I have had the utmost privilege of living in a home with not only my great-grandmother, but also her aunt. That is five generations under one roof! One person from every generation would be: me → my mother → her father (my grandfather, whose house it was) → his mother (my great-grandmother) → her aunt, Sheshamma.
Sheshamma, older to my great-grandmother only by a few years, was in her late eighties, when I was five or six. I remember her as the oldest person I had ever seen. When she took me in her arms to cuddle me, I always examined her face closely. She had the most wrinkles I had seen on a human. I wondered how someone's face could transform to that. I would reach for the tuft of hair that grew under her chin. She would laugh and take my hand away.
She was thin, little and bent over, but very active. She spoke in a gruff voice. Her cheeks were sunken and I don’t remember her having any teeth. I think she laughed often.
When I would be back home from kindergarten, she would feed me lunch. I would walk around the house exploring nooks and corners, crevices and insects. And she would follow me around, her frail self wrapped in a saree, shuffling her feet while holding a plate in one hand and trying to feed me with the other. It is a frightening image.
But Indian boys are mollycoddled till their mid sixties, at least. I was only five and getting my well deserved start.
I would refuse to eat after a point and she would divide the remaining food and do a ‘morsel countdown’—“look! only 5 morsels to go… there's only 4 more left…”
Occasionally, after a bath, she would hand me my fresh set of clothes to wear. And I remember her instructing me to not touch my pee-pee. “Don’t touch it. It will shrink!” She would tell me strictly, yanking my hand away. That would only make me more curious.
Once, I got really angry with her. I was at the end of the street playing in Jeetu’s house. To give a bit of background—Jeetu’s house had a Casio keyboard, a computer, a Nintendo console, a rowing machine, a basketball ring in his backyard and most importantly, a bunk bed. All kids on the street loved playing in his house. It was 6-7 houses away from mine. And everyone wanted to be in his good books.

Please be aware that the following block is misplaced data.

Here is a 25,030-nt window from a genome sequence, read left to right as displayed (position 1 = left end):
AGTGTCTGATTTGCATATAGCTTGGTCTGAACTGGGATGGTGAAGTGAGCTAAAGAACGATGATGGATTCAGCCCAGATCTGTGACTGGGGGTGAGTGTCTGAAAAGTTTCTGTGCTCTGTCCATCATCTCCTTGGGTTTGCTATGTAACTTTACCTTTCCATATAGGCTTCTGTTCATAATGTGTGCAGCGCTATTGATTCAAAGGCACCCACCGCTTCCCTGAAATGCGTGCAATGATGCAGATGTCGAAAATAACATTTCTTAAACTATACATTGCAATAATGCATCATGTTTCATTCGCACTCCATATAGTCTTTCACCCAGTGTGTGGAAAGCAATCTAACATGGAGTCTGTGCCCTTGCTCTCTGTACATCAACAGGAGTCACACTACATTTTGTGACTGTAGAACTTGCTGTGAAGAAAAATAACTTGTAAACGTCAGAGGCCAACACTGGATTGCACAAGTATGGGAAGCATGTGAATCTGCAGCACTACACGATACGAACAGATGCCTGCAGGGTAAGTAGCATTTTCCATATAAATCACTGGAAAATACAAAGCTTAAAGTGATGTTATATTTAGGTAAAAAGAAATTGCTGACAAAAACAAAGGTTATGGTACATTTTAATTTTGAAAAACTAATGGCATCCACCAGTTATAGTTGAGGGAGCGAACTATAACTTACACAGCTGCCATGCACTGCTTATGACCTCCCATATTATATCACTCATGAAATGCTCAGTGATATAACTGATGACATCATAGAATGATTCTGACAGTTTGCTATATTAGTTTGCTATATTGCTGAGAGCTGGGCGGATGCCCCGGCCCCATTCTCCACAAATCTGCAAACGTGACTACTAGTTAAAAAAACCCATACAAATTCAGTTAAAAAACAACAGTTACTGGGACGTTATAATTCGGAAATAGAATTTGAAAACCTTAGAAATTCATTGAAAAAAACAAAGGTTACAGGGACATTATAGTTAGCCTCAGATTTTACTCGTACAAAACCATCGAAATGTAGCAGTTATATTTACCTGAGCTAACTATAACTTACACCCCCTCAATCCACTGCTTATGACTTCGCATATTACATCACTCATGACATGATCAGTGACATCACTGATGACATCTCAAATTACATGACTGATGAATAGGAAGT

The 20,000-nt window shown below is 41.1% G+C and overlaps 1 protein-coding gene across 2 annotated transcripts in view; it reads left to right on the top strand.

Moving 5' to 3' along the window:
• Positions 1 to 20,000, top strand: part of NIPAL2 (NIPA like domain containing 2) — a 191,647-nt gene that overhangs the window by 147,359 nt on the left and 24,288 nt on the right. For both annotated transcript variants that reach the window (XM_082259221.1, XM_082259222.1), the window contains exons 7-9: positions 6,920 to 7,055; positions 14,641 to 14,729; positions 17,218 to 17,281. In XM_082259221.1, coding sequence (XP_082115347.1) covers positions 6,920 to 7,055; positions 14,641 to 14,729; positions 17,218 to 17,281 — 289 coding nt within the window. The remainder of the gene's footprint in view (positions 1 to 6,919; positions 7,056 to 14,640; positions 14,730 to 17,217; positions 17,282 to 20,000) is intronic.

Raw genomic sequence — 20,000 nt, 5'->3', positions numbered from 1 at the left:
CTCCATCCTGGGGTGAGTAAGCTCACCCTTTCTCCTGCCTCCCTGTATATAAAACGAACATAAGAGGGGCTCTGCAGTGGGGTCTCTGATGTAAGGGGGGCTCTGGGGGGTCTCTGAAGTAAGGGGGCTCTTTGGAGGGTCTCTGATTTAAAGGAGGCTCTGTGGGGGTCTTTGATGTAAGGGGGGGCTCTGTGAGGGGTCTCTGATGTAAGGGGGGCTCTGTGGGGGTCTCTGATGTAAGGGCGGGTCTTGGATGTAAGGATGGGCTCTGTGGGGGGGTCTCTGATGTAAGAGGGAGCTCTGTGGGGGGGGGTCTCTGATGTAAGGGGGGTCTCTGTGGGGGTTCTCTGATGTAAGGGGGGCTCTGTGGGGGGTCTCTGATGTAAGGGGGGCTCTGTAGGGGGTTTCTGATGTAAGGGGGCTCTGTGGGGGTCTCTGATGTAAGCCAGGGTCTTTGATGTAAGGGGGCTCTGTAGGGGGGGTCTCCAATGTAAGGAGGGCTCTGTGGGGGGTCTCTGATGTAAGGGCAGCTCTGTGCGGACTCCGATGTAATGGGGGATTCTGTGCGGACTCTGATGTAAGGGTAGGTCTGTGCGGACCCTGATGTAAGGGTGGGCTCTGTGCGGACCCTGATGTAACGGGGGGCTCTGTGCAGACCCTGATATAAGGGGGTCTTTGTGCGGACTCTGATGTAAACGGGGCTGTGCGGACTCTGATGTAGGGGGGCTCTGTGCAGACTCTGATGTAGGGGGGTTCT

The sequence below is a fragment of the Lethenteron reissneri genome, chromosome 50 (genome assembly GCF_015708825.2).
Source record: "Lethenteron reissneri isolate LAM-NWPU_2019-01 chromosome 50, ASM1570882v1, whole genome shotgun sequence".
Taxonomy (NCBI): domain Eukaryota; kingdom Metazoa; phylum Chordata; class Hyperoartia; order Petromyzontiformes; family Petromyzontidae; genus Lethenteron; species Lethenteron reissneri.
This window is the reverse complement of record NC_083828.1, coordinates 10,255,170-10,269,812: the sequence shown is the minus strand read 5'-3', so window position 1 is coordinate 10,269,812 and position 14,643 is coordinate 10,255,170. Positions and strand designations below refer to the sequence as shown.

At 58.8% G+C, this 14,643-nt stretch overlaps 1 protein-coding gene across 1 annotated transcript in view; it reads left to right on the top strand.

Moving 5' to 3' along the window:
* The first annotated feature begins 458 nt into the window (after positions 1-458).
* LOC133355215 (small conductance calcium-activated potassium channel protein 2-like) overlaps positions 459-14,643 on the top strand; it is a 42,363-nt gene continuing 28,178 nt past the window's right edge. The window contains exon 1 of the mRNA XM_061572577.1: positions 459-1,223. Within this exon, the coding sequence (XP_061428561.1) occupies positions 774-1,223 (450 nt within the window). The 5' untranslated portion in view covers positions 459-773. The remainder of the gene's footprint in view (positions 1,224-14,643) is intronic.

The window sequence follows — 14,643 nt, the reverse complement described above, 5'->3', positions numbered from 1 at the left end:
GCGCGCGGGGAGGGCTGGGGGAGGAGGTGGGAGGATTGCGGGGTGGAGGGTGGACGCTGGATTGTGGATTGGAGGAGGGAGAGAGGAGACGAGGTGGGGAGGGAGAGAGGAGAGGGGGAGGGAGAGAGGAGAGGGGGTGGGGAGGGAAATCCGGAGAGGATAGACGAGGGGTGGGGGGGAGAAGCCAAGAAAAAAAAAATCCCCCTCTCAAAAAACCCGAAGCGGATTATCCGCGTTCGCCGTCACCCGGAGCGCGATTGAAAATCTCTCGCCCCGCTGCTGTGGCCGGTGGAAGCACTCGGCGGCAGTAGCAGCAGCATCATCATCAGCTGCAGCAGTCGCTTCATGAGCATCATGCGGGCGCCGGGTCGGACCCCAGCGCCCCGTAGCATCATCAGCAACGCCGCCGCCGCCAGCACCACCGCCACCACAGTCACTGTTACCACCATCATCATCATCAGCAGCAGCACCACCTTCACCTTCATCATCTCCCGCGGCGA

So Sheshamma turns up at Jeetu’s house one evening calling out my name. To my utter embarrassment, she stood outside on the road, gripping the compound wall with one hand and a glass of milk in the other, of all things. She wanted me to drink it, because it was getting past my evening milk time. I think I told her to go away and I didn’t know where to hide from this sort of embarrassment. Jeetu’s mom said that I was being very disrespectful or some such thing. I dashed home crying. I don’t think I was older than 7.
I didn’t know how much I loved her till one day, at a family function, she had some sort of a seizure in her elbow. She couldn’t stop moving it and was in pain. The family gathered to try and get her medical attention. I hugged her and kept crying. She consoled me and said that it was no big deal.
When my mother moved to a different city and I enrolled into a school where they spoke a completely different language, I vaguely remember telling my friends that I had a “great grandmother” who was going to be a “hundred years old” very soon. I don’t know how I came up with that number. I just thought she was really really old.
She absolutely loved filter coffee like a true-blue South Indian. She was fiercely independent and washed her clothes by hand until the day she died. She assisted my great-grandmother in the kitchen and did other chores around the house; She outlived her by a few years and it was probably lonely for her towards the end.
She passed on in 1996 in her sleep, as my grandmother puts it—"without bothering anyone, just the way she had lived."
Life doesn’t permit you to return some favours. All you can do is express gratitude.
I don’t take these memories for granted and I am most grateful for Sheshamma’s love.
(That is an actual picture of Sheshamma :))